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Authors

Contributions

J.R., Y.L., R.H. and Y.S. conceived the project. J.R., Y.L. and K.A.L. provided supervision. S.L., J.H., J.C., C.K. and L.-R.M. wrote the software. S.L. and J.C. analyzed the data. S.L., J.C., J.R., B.F. and D.X. acquired the data. S.L., J.C., Y.L. and J.R. wrote the paper with input from all authors.

Corresponding authors

Correspondence to Yiming Li or Jonas Ries.

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Nature Methods thanks Ryan McGorty and the other, anonymous, reviewer(s) for their contribution to the peer review of this work. Primary Handling Editor: Rita Strack, in collaboration with the Nature Methods team. Peer reviewer reports are available.

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Extended data

Extended Data Fig. 1 In situ PSF model reduces the local deformation in z measured by the ring distance of Nup96.

(a) A subregion of the reconstructed Nup96 using the in situ PSF model. (b, c) XZ view of selected region in (a) from bead and in situ PSF models. (d) and (e) are the ring distance of Nup96 as a function of z-position at different depth reconstructed by using beads PSF model and in situ PSF model respectively. The points of various colors represent different imaging depths of Nup96. The straight lines represent the linear regression of the ring distance versus z-position (of the NPC center) for each imaging depth, with k representing the corresponding slope. An oil immersion objective lens (NA = 1.43) was used for imaging. (f) and (g) have the same meaning as (d) and (e), respectively, but imaged by a silicone oil immersion objective lens (NA = 1.35). Standard imaging buffer (n = 1.35) were used. Scale bars, 1 µm (a), 500 nm (b).

Source data

Extended Data Fig. 2 Effect of pixelation using the vectorial PSF modelling method.

(a) Test on simulated data. Data were simulated from vectorial PSF model, with a binning of 5 in both x and y dimensions, and without extra blurring to the PSF model. (b) Test on experimental data. The estimated blur factor is slightly smaller when adding a binning of 5 in the forward model. However, the estimated PSF model and the localization bias are nearly identical with or without additional binning in the forward model. In contrast, under the same blur factor but without binning (bin=1), the axial bias increases dramatically and the estimated PSF model differs substantially. The z/x/y bias vs. z are defined as in SI Note 2 Eqs. 2.37 and 2.38. Black lines and shaded areas in localization plots indicate mean and standard deviation of the x, y and z biases over >20 beads. Scale bar, 1 µm. A.U., arbitrary unit.

Source data

Extended Data Fig. 3 Estimation of voxel-based PSF model of a lattice light-sheet system from bead data.

The data were collected by imaging beads in agarose gel at sample stage positions from −50 µm to 50 µm, with a step size of 50 nm. Translation of the sample stage will translate the beads both in x and z dimensions in the coordinate of the detection objective. For this data, translating the sample stage by 50 nm, will translate the beads by 40.8 nm in x and 28.9 nm in z relative to the detection objective. (a) Localization in x of the deskewed data used for inverse modelling. (b) The raw data stack of each bead was deskewed using the above translation relationship between x and z dimensions. Only shifts of integer pixels were applied to maintain the photon statistics of the raw data. The deskewed bead stacks were used for inverse modelling. The sub-pixel shifts were incorporated in the forward model so that the estimated PSF model has no skew as in (d). (c) localization of the data used for inverse modelling, sub-pixel shifts were applied to the localization result in (a) to remove the skew effect. The z/x/y bias vs. z are defined as in SI Note 2 Eqs. 2.37 and 2.38. Black lines and shaded areas in localization plots indicate mean and standard deviation of the x, y and z biases over >20 beads. (d) Estimated PSF model. (e) Comparison of an example bead stack and its corresponding forward model. Scale bars, 1 µm (b,d,e).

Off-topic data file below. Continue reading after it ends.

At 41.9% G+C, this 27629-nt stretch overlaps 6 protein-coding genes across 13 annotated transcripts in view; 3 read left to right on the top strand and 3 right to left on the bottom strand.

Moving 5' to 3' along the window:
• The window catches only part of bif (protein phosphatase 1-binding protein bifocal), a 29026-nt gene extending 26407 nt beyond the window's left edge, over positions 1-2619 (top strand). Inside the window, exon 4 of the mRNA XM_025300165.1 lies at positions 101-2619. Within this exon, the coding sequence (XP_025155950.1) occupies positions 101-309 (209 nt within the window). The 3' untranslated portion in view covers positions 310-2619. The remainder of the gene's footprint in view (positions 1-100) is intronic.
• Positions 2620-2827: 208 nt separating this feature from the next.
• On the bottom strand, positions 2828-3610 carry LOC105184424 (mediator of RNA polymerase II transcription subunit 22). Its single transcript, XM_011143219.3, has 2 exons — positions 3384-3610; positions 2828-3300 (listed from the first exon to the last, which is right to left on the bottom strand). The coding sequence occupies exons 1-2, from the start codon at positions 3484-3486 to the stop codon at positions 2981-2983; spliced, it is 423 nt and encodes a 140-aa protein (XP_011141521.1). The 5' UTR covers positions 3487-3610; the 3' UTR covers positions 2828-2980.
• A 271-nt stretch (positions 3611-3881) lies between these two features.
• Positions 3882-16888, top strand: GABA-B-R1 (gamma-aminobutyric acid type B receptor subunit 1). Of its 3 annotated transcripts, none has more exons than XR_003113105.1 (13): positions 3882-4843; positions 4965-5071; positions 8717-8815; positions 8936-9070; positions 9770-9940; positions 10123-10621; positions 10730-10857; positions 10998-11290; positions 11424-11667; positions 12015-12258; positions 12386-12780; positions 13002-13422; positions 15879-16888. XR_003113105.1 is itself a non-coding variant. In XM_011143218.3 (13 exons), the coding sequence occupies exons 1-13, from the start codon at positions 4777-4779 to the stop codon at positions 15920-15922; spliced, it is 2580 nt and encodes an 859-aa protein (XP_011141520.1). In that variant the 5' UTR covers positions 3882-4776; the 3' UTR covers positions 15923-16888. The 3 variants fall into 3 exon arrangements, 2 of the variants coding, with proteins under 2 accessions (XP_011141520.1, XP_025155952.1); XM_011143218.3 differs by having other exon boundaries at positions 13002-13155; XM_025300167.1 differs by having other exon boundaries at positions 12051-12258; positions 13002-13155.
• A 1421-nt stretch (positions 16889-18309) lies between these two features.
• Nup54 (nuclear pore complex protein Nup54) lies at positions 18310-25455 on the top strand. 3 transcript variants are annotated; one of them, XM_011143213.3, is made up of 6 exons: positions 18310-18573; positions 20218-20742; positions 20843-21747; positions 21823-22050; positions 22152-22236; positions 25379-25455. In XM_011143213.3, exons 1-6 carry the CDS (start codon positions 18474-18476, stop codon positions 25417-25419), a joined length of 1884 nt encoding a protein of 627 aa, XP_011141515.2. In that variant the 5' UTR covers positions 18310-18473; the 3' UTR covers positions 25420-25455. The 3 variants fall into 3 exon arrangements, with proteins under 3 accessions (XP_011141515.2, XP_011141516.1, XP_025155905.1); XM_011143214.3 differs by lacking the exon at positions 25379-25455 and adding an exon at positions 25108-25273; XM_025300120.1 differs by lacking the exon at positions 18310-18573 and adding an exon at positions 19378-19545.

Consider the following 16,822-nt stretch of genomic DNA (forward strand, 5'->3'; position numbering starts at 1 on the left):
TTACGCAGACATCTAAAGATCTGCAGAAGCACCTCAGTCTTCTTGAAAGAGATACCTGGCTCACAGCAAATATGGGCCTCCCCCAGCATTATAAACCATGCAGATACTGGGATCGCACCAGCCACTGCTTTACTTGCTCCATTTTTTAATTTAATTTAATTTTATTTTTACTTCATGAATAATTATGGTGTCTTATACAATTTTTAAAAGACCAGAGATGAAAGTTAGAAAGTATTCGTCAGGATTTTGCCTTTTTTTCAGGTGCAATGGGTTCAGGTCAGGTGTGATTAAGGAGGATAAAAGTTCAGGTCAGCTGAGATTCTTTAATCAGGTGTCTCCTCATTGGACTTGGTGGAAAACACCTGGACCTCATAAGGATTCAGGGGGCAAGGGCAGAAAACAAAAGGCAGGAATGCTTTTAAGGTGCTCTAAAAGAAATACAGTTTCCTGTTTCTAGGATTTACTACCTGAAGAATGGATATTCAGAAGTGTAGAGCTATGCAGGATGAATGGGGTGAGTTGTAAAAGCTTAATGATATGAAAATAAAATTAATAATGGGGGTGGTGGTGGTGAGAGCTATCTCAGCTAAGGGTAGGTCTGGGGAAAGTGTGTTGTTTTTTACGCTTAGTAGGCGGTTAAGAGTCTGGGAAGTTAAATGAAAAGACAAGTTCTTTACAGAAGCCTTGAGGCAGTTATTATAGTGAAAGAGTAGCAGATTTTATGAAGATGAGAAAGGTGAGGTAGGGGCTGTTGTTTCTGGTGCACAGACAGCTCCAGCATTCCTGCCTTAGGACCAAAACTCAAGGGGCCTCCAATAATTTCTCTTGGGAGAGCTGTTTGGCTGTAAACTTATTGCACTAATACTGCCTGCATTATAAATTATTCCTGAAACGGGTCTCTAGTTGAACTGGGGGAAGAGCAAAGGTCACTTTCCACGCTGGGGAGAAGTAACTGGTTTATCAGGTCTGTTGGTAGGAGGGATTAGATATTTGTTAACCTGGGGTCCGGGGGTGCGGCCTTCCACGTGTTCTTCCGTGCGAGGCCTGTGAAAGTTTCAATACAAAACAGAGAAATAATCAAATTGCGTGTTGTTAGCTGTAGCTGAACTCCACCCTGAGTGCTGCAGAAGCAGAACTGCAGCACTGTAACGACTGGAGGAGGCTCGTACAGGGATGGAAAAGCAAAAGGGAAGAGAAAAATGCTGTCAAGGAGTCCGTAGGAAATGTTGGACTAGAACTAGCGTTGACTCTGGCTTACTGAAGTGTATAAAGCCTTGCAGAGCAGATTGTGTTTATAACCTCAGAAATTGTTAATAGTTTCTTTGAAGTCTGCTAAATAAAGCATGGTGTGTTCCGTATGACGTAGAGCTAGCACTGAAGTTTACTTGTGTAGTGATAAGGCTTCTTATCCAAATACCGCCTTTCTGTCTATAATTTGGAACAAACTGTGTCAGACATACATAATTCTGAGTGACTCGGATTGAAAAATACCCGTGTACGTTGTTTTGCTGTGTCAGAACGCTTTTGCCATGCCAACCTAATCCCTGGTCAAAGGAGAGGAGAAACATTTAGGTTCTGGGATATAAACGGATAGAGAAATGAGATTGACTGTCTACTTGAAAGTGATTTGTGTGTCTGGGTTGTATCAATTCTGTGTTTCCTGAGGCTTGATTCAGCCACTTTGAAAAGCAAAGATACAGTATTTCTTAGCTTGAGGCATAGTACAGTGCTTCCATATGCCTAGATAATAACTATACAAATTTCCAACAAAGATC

Source data

Extended Data Fig. 4 Incorporating refractive index mismatch aberrations in the estimated PSF model.

Bead data at different imaging depth were collected by imaging beads in agarose gel at stage positions from −1 µm to 5 µm, with a step size of 20 nm. Bead data at the coverslip were collected at stage positions from −1.5 µm to 1.5 µm, with a step size of 10 nm. (a) Localization of beads in agarose gel using the PSF model estimated from beads at the coverslip. (b) Localization of beads in agarose gel using the PSF model estimated from beads at the coverslip and modified by adding an index mismatch aberration at the estimated imaging depth of each bead. Therefore, each bead stack was localized by its own modified PSF model. Depth is defined as the estimated emitter’s z position to the coverslip. The z/x/y bias vs. z are defined as in SI Note 2 Eqs. 2.37 and 2.38. (c) Comparison of the PSF model at the coverslip, bead data at different imaging depth and their corresponding PSF models. With increasing depth, the pupil size slightly decreases as the effective numerical aperture (NA) decreases from 1.43 to 1.33 (the refractive index of water), and the pupil phase shows larger spherical aberration kind of patterns. Scale bars, 1 µm (c).